Step 2 : Prioritising single-use plastics to tackle

Time :

To be mobilised : Project point of contact, people from each department and management team for 2.3.

With clear objectives. a comprehensive diagnosis and full understanding of the local waste management system, you have all you need to tackle the second stage. Because the diagnosis is comprehensive and provides you with a complete view of your use of plastics, you may have the feeling that the task is an enormous one. Why not sequence the process over time to gauge the means and the work done? This is what we recommend, with a toolkit methodology that enables you to select plastics to be dealt with as a priority, because they are easy to eliminate and/or they have a major environmental impact.

2.1 Understand prioritisation straightaway

The method proposed means the context of the project promoter can be taken into account and cost-effectiveness can be optimised, especially with regard to reducing environmental impacts.

It enables 2 lists to be created:

1 – One “list of Single-Use Plastics (SUP) to process”, on which you will focus your attention;
2 – One “list of SUPs to discard” with which you will not continue working (or not right away!).

2.2 Conduct each process

1 – Include the SUPs for which an action is mandatory, as some plastics are subject to regulatory prohibition or forecasted to be prohibited.

2 – Eliminate the SUPs for which no action is possible. For some plastics, you may have no or very little margin for maneuver in the short term (eg. commitments already undertaken with your suppliers). Before rejecting them, make sure you really have no leverage! For example, with regard to the requirements of the group to which you belong perhaps, have you considered asking for an exemption? Position yourself as a pioneer and ask for exemptions: you will enable your group to develop its practices and reinforce
its impact!


Remove bathroom products and make them on-request? This seemed to them ambitious, pertinent but not very realistic given the standards of the IHG group. A request for exemptions and a few weeks later it had become reality! In fact final or temporary exemptions have been granted for making the following available on request i/bathroom products, ii/milk and iii/hot chocolate (via room service).

3 – Eliminate SUPs for which an action is not prioritised. Some plastics are recyclable and actually recycled. If they are separated in your establishment and collected, it means you need to be sure that there really is a recycling procedure for this plastic in your region. If there is, it means these are therefore not prioritised, and you can eliminate them from your selection.

4 – Include SUPs with the highest risk of escape into the environment. You can ask yourself these two questions:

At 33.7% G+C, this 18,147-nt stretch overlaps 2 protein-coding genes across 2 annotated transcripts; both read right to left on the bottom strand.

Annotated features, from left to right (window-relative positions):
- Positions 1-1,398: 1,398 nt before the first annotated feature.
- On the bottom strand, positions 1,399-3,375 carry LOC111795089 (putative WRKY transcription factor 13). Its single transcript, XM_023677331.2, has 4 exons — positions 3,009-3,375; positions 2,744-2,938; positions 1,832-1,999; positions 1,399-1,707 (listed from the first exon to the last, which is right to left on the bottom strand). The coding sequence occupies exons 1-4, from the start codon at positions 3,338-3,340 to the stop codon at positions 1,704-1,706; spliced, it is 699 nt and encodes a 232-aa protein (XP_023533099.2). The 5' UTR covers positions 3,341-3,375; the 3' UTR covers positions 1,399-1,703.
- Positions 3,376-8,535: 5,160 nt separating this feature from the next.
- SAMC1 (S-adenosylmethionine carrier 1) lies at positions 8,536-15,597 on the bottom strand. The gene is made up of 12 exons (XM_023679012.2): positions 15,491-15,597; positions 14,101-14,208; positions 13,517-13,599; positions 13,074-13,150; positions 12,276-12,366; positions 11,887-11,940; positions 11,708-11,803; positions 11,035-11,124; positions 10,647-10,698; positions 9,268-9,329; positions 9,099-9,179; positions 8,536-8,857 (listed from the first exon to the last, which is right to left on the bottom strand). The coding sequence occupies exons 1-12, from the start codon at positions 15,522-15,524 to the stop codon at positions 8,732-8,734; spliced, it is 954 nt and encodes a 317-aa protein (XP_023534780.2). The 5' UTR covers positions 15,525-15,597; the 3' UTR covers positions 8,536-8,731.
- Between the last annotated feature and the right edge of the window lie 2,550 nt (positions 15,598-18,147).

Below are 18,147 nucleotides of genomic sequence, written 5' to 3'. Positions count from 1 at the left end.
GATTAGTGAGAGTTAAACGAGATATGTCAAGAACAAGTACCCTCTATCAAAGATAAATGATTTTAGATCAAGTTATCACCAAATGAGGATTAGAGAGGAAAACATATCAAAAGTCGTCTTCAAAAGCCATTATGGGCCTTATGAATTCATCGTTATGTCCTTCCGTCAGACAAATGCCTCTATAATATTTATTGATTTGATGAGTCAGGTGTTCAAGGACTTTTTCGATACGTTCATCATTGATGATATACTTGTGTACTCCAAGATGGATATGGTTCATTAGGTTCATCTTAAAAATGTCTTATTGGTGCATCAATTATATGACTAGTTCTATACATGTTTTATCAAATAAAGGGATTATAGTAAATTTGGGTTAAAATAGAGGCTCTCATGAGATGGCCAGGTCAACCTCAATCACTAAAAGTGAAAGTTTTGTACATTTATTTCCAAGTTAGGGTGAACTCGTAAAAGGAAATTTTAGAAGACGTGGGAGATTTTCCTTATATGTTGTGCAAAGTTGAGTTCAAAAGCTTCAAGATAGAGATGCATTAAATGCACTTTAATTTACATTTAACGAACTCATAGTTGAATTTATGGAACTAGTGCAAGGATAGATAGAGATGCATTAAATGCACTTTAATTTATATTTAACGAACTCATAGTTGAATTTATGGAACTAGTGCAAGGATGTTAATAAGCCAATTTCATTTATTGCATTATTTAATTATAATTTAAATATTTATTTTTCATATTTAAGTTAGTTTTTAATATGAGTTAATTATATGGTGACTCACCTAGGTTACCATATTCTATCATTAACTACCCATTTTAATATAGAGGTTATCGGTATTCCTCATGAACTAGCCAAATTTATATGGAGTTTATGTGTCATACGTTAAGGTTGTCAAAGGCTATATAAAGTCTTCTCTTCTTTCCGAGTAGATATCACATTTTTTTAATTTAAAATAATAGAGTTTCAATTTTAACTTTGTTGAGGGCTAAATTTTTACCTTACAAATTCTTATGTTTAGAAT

• Does this plastic have a “travel use”, ie. a strong likelihood of leaving the hotel depending on practices that are known about?
  • Does it have a “proven risk of escaping into the environment”? This means the plastics most commonly found on beaches, such as removable plastic parts, small, light plastic items of little value found and/or used outside.
    You can then include in the list of plastics for processing the ones that respond affirmatively to one or other of these questions.

CLOSEUP ON : waste items most commonly found on the beaches

It is difficult to establish a correlation between waste plastic found on the shore and products present in a particular establishment. However, cleaning our shorelines shows us that along France’s Mediterranean coast, cigarette butts, food packaging and bottles are the waste matter most commonly found on the beaches. The Surfrider association publishes a report on the subject every year here.

5 – Include the SUPs consumed in greater quantities. For maximum impact, you can include the top 10, 20 or 30 etc. of the plastics most consumed in your establishment – and discard the others.

2.3 Jointly approve single-use plastics to target

After the process of prioritisation above, either the number of SUPs for processing is suitable for you, or it is still too high. In the first case, this step will enable the choices to be approved jointly, and in the second, it will enable the final selection to be made. This is the opportunity to involve the hotel staff to the greatest possible extent. The criteria that can be examined by the group are economic criteria, criteria with regard to agreement by customers and criteria involving logistics or internal organisation. Some plastics can then be withdrawn from or added to the list.


We often have preconceived ideas about what customers may accept or not accept. Allow yourself the opportunity to test and welcome your customers’ opinions before making your decisions! Our experience at the InterContinental Marseille – Hotel Dieu showed that changes put into effect (though deemed major by staff and management at the hotel) went unnoticed by customers (see 6.3 Interpreting results)

At the end of prioritisation, the overall coherence of selected products and packaging needs to be checked so as to be credible as far as customers are concerned (eg. making toothbrushes and toothpaste available on request but making cotton wool and nail files freely available could make the process less credible).